The Sussex Dialect. 7
abbreviated, or why certain short words are expanded. In some names of places every syllable, and even every letter, is made the most of—as East Hoadlye for East Hoathly—while others, like the name of my own village, are abruptly curtailed from three syllables to two by the most ruthless excision.
As far as I can reduce the pronunciation of the Sussex people to anything like a system it is this,—
a before double d becomes ar; whereby ladder and adder are pronounced larder and arder.
a before double l is pronounced like o; fallow and tallow become foller and toller.
a before t is expanded into ea; rate, mate, plate, gate, are pronounced reat, meat, pleat, geat.
a before ct becomes e; as satisfection for satisfaction.
e before ct becomes a; and affection, effect and neglect are pronounced affaction, effact and neglact.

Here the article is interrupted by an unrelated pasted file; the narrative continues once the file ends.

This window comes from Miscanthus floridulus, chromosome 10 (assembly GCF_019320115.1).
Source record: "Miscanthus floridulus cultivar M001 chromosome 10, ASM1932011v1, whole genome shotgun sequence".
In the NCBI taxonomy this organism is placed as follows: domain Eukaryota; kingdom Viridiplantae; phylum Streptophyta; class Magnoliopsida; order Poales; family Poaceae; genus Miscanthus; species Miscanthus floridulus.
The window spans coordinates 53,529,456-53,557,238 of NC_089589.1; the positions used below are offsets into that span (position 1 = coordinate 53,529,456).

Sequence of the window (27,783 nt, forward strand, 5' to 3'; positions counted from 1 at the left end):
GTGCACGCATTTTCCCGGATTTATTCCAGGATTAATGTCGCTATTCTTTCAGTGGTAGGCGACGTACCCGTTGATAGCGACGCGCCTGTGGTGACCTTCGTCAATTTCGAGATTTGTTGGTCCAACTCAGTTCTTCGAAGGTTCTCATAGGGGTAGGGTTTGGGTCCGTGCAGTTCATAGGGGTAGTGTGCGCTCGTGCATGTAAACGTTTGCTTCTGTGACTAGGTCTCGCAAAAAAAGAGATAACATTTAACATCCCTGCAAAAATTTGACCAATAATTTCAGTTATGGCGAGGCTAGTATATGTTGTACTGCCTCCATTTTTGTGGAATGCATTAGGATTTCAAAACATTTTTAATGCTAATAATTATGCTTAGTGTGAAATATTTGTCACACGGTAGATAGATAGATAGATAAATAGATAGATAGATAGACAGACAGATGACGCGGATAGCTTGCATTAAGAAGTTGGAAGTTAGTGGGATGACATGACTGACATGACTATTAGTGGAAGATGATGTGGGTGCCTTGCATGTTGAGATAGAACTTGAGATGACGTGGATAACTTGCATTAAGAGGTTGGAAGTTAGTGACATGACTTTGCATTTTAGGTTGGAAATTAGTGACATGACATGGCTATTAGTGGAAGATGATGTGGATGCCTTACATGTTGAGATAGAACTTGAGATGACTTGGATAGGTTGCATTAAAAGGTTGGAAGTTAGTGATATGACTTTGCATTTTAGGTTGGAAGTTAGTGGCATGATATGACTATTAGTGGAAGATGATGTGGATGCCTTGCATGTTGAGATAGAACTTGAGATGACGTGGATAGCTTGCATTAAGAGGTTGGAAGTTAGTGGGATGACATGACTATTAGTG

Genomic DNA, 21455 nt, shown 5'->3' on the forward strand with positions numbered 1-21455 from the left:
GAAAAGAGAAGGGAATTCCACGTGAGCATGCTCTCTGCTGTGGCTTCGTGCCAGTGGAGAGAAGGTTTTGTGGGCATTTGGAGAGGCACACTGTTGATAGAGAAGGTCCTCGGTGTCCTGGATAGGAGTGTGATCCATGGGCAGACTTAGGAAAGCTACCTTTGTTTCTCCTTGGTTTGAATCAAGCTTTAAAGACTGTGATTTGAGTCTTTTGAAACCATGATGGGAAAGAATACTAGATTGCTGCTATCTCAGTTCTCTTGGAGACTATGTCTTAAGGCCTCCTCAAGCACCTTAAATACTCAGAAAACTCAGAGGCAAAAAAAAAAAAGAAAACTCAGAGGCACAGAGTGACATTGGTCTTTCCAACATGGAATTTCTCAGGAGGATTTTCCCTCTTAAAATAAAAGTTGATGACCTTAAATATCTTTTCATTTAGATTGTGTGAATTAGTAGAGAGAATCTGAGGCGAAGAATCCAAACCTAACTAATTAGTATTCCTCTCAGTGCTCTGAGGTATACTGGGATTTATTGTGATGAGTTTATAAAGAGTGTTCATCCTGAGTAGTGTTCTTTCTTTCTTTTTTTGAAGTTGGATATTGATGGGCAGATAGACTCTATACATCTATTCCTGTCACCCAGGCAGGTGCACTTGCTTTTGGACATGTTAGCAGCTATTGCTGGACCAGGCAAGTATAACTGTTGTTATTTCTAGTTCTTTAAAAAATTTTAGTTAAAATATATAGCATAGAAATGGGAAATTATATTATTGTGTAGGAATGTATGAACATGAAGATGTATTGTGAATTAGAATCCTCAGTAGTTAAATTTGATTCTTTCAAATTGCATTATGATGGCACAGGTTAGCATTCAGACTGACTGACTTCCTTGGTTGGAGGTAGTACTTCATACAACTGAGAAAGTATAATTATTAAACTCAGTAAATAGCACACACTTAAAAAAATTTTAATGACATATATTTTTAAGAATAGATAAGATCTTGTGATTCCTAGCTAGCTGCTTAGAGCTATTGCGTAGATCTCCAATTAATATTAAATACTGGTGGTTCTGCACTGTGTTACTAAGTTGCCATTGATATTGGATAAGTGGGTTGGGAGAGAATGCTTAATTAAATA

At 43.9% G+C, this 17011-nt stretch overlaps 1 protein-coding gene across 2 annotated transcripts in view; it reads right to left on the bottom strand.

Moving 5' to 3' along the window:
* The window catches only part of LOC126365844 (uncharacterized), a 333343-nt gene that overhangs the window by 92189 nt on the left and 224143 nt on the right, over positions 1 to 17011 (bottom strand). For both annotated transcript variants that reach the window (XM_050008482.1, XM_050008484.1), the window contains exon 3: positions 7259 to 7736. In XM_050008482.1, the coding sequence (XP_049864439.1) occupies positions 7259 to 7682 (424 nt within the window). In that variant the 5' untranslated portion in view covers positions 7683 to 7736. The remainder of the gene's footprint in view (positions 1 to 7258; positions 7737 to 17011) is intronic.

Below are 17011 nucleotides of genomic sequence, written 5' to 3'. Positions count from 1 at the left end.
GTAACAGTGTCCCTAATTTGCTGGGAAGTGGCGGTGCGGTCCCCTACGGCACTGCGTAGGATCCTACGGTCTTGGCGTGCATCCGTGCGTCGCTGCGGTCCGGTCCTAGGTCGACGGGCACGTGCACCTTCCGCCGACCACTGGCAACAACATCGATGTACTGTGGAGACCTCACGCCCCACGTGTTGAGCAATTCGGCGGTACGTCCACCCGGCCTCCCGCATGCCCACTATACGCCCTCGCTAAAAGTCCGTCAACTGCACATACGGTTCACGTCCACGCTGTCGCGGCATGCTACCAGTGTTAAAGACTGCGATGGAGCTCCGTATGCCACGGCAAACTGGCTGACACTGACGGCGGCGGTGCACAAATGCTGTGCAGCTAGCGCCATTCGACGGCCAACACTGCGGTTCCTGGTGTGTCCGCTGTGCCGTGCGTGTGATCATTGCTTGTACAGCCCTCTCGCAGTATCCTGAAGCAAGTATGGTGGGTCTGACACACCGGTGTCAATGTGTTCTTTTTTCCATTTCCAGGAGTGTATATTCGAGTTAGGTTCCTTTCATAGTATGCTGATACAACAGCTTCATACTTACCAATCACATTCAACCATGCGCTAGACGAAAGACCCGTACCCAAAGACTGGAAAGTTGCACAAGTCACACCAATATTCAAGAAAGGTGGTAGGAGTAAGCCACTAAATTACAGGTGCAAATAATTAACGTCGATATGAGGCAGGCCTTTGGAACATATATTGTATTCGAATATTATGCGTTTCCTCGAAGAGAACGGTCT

Double e is pronounced as i in such words as sheep, week, called ship and wick; and the sound of double e follows the same rule in fild for field.
Having pronounced ee as i, the Sussex people in the most impartial manner pronounce i as ee, and thus mice, hive, dive, become meece, heeve and deeve.
i becomes e in pet for pit, spet for spit, and similar words.
to and oi change places respectively; and violet and violent become voilet and voilent, while boiled and spoiled are bioled and spioled.
o before n is expanded into oa in such words as pony, dont, bone; which are pronounced pdany, doant, and boan.
o before r is pronounced as a; as earn and marning, for corn and morning.
o also becomes a in such words as rad, crass, and crap, for rod, cross, and crop.
ou is elongated into aou in words like hound, pound and mound; pronounced haound, paound and maound.
The final ow, as in many other counties, is pronounced er, as foller for fallow.